Column: Home-field advantage is still in limbo for Chargers, but things figure to improve this season
As the player moved closer and the No. 54 on the front of his jersey came into focus, the crowd erupted in cheers.
Glancing over at the hundreds of fans pressed against the metal railings bordering the Chargers’ practice fields, defensive end Melvin Ingram smiled.
This was home now. The previous season had familiarized the fans with the team, enough to where an entire sideline of spectators was now capable of identifying players other than quarterback Philip Rivers and star pass rusher Joey Bosa.
The scene at Jack R. Hammett Sports Complex in Costa Mesa on Saturday was strikingly similar to what it was when the Chargers opened training camp last year, but the key was in the details. Taken individually, they didn’t tell much. Viewed collectively, they were evidence the Chargers made inroads in this market since their widely questioned relocation from San Diego last year, however modest the gains.
Active players received louder ovations than LaDainian Tomlinson, who returned as a special assistant to the owner.
There was an extra layer of humanity at the railings, courtesy of how the space between the barricades and bleachers was expanded by 10 feet.
An estimated crowd of almost 7,000 fans watched the workout, up from the 5,000 or so last year.
“I always thought that it comes with winning games, especially when you’re in a new community,” Rivers said. “I think we felt that at the stadium last year as the year went on and as we were hot in the second half of the year. The energy in the stadium and the feeling in the stadium were different as the year went on.”
The upcoming season will offer a more precise measurement, the real test being whether the Chargers can actually have home-field advantage when playing at StubHub Center.
The Chargers were the football equivalent of a boxer euphemistically called an opponent.
Opponents don’t have followings of their own. Their value is in their ability to provide respectable competition for brand-name fighters. When an opponent fights, the fans aren’t there to watch him. They are there to watch the fighter opposite him.
And this is essentially what happened last year at StubHub Center, where the converted soccer stadium was invaded by the fans of the visiting team.
The Chargers were visitors in their own home when they hosted the Miami Dolphins in Week 2. They were subjected to the same indignity when they were visited by the Kansas City Chiefs in Week 3. The disparity in fan support was especially pronounced when the Philadelphia Eagles came to town in Week 4.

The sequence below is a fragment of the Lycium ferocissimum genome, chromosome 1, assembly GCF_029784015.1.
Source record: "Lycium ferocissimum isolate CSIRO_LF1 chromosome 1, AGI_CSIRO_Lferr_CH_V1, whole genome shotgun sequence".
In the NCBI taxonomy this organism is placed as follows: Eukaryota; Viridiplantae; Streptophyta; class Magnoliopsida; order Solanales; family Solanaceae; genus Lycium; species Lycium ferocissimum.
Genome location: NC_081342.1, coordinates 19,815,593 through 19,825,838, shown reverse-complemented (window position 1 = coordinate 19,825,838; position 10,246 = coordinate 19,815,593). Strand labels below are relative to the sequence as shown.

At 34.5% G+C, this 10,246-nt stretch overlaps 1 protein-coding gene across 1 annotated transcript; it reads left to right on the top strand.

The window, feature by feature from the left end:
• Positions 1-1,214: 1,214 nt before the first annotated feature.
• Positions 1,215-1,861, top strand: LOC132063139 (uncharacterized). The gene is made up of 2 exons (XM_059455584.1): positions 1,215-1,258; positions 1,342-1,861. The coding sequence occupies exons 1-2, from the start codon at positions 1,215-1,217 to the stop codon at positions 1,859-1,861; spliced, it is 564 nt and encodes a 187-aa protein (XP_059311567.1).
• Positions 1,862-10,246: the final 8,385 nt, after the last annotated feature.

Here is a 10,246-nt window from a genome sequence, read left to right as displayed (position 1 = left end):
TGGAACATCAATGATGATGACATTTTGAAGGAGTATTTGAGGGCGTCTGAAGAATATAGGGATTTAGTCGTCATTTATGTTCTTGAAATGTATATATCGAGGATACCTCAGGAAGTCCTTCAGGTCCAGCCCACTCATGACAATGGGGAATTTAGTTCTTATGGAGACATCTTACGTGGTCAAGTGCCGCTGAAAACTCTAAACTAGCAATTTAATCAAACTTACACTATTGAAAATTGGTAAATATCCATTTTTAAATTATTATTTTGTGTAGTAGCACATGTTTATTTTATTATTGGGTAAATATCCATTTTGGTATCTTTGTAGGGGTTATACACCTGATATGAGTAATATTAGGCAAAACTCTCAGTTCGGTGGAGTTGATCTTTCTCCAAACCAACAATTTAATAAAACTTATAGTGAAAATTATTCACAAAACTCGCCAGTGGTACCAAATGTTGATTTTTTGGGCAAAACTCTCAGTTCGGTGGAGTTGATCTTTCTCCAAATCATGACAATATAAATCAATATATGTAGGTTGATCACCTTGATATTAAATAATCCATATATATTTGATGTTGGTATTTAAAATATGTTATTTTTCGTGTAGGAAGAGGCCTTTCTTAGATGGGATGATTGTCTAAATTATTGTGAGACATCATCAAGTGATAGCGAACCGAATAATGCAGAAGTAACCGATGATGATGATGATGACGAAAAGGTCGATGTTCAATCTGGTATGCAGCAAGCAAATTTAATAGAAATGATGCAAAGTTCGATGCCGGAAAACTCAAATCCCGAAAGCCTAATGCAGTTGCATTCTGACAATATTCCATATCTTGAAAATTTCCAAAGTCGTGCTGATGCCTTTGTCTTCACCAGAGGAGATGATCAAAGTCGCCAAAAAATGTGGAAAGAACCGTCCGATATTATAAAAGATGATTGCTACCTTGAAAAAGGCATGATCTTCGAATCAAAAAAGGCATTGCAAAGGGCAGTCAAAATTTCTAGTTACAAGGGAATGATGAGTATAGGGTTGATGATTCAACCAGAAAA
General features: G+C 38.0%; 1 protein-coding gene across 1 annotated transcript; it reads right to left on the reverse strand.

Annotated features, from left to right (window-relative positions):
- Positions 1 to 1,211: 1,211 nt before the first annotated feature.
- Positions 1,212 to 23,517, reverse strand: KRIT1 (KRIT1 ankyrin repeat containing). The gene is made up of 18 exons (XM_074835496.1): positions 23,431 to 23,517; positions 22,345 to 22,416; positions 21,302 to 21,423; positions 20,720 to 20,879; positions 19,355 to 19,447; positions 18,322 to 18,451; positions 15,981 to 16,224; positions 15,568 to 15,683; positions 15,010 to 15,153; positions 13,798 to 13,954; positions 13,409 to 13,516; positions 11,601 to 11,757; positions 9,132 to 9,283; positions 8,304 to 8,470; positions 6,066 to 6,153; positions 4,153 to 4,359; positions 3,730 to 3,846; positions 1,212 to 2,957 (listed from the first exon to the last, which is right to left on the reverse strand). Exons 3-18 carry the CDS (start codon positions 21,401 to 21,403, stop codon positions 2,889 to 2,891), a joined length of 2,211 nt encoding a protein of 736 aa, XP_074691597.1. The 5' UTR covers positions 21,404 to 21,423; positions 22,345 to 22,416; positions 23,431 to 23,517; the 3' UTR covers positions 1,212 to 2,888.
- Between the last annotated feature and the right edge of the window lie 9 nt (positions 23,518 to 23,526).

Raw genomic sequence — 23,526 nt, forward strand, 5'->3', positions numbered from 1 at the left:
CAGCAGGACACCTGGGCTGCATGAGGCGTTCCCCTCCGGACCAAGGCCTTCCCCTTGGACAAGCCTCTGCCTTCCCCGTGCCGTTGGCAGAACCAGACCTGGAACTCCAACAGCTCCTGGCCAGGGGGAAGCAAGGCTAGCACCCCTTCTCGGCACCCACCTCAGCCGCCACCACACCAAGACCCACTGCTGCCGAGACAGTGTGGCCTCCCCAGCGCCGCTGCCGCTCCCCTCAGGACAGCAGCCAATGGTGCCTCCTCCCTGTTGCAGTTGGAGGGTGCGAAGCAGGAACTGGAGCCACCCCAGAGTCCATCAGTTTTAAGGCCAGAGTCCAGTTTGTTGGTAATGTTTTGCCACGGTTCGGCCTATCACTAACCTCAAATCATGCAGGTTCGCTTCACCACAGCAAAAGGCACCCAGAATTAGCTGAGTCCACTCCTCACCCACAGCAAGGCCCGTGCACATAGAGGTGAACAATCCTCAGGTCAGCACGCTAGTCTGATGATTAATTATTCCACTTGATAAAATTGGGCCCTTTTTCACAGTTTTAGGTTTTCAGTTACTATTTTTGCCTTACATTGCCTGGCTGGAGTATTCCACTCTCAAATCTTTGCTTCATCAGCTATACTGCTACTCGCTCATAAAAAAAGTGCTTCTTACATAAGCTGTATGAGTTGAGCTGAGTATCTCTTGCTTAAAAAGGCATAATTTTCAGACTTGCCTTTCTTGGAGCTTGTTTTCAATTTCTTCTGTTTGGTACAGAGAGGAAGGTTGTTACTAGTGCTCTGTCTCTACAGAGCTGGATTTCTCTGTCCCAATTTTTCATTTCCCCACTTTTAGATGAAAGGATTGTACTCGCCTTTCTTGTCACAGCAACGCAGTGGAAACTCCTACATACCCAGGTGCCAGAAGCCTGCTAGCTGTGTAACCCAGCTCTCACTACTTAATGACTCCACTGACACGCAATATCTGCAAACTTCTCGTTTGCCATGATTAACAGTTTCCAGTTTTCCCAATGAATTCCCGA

There will always be an element of this until the Chargers move into their long-term home in Inglewood in 2020. So long as the Chargers are in the 27,000-seat StubHub Center, opposing fans will be willing to pay premium prices for the rare opportunity to watch their teams in an intimate environment. And Chargers season-ticket holders will be equally open to selling them individual tickets to recover a part of their investment.
The players wouldn’t say it, but the dynamic surely contributed to the team’s 0-4 start. The Chargers won nine of their last 12 games but couldn’t overcome the disastrous start and missed the postseason.
They never gave themselves a chance to gain traction in this market outside of their small but loyal band of followers. If the Rams were afterthoughts in Los Angeles, the Chargers were afterthoughts to afterthoughts.
The Rams, who won the NFC West last season, made themselves more relevant over the offseason by making a series of high-profile moves, including the acquisition of Ndamukong Suh. The Chargers opted for stability instead of change, an unsexy decision for which they think they will be rewarded in the long run.
The defense, headlined by Pro Bowl edge rushers Bosa and Ingram, has a chance to be special. Anthony Lynn was a capable leader as a rookie head coach and returns with a season of experience. And the outside elements have ceased to be foreign.
Similar to how the fans are more familiar with the players, the players are also more comfortable with their surroundings.
“There’s not as much wondering about schedules and what the practice field was going to be like,” Rivers said. “There’s not as much of that uncertainty. It’s all about football now.”
Take care of football and everything else will take care of itself. Or so the Chargers hope.
Go beyond the scoreboard
Get the latest on L.A.'s teams in the daily Sports Report newsletter.
You may occasionally receive promotional content from the Los Angeles Times.